The intersection between HR strategy and HR technology

The Role of Change Agents in Change Management

All too often, change management is thought of as a few communications to announce a change, and the accompanying training to selected end users.  This is not what change management is about.  While communications and training are critical parts of change management, the organization’s ability to create behavioral change in the group of end users is not secured by a few communications and training sessions that don’t have measurable impact on attitude and behavior.

The role of the change agent is simple: to be a leader and role model for change.  McKinsey states it this way:

Change agents are leaders who cut across the organization and its business units without regard to the traditional hierarchy. Often these men and women are freed from day-to-day tasks in order to focus solely on leading and driving change. Directly or indirectly, they implement new processes, train employees on new procedures, and act as role models to demonstrate new and better ways to work. For example, change agents might spend more than 50 percent of their time visiting areas undergoing change, auditing progress, or advising managers on how to improve performance.  (1) Arrata, Philippe, Despierre, Arnaud and Kumra, Gautam.  2007.  “Building an effective change agent team.”  McKinsey Quarterly, 2007, Number 4.

I’m sure there are many philosophies to identifying change agents, but I like McKinsey’s:

Identify credible candidates

A useful litmus test when considering possible change agents is to anticipate the reaction from other staff members when an appointment to the new position is announced. Selecting high-performing people who are already well respected within the company sends a clear signal that management takes the program seriously. Moreover, a credible set of team members will be better able to drive change and implement recommendations.  (2) Ibid

Change agents usually need to come from the end user community.  It’s hard for end users to trust someone they don’t know who is outside their organization.  Therefore, a well respected and senior person within the end user community is usually a good bet.

Develop a compelling case for team members

Potential change agents need to understand the explicit benefits and career opportunities that will be open to them as a result of joining the change effort. The best employees often hesitate to take an assignment that may last only 18 months—which is usually the minimum amount of time required for a transformation—fearing that it will damage their careers in the long run.  (3) Ibid

Once the change agents are selected, it’s equally important that you have their full buy-in.  Change agents can destroy adoption as much as they can build it.  Having a change agent who isn’t completely on board can domino their doubts into all the other end users.  There will absolutely be some challenges, but your change agents need to be willing to put up a good front to everyone else and come to the project team with the concerns, collaborating about the right answer before bringing it back to the end user population.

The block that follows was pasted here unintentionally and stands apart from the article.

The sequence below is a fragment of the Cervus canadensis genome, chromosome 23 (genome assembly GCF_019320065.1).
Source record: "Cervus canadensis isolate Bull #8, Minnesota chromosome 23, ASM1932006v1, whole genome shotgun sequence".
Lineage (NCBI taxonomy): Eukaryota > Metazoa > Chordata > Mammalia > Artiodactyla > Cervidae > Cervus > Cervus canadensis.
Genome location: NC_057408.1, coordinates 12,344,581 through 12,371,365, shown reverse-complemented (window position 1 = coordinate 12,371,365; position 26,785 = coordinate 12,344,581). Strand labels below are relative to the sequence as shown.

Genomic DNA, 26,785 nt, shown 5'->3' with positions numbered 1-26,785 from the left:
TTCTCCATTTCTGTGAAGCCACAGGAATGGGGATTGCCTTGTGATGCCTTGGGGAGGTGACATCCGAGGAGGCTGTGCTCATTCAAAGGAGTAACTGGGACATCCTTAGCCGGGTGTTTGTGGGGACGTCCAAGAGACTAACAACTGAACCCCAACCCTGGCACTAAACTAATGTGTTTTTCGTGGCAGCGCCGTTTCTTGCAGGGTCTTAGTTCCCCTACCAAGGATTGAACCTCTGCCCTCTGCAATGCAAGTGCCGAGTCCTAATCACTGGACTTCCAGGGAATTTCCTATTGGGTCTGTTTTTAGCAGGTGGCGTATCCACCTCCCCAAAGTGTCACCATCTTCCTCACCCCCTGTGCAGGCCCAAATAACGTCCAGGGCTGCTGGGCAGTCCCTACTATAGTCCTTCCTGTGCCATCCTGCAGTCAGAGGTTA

As the authors say, “change leaders discover that an “80 percent right” solution embraced and implemented by line managers beats the “100 percent right” solution that fails to win their acceptance. This buy-in rate is a critical indicator of success for a change program.”


  Arrata, Philippe, Despierre, Arnaud and Kumra, Gautam.  2007.  “Building an effective change agent team.”  McKinsey Quarterly, 2007, Number 4.


  1. Change agents are clearly important in Change Management. However, I would question a couple of the points made here, and also raise another.

    First, my view would be that change agents come from anywhere. Change is too often viewed as a ‘top-down’ approach. The most effective change agents may be those people who ‘buy in’ to the change and take it upon themselves to champion it.

    Second, and related. The notion that change agents should be “selected” is also very top-down. Indeed, why select people that have not already bought into the change?

    My third point is a qualification on my second. Don’t just go for the people that get really excited about the change. This sort of person is unlikely to see it through, rather they will jump on the next “exciting” change that comes along. These people, who are often the early adopters, are also not necessarily respected enough by people in the business and are often seen as being slightly “off-beat”. Choose people who are prepared to ask “what’s the benefit of doing this?” but that do buy in to the answer. The majority of employees are more likely to take this group as a point of reference.

  2. I think the comments are valid. If you think about influence in organizations it comes from many sources, and the natural leaders ( informal influencers) have a role to play. They are not always easy to get involved, but when you do, in my experience they are great doers. Having credible change agents is really important, and credibility comes from either clear expertise that is relevant, or the respect that the person holds in the community, constituency that the change is taking place in. Finding and engaging these people is a route to success in execution of change.

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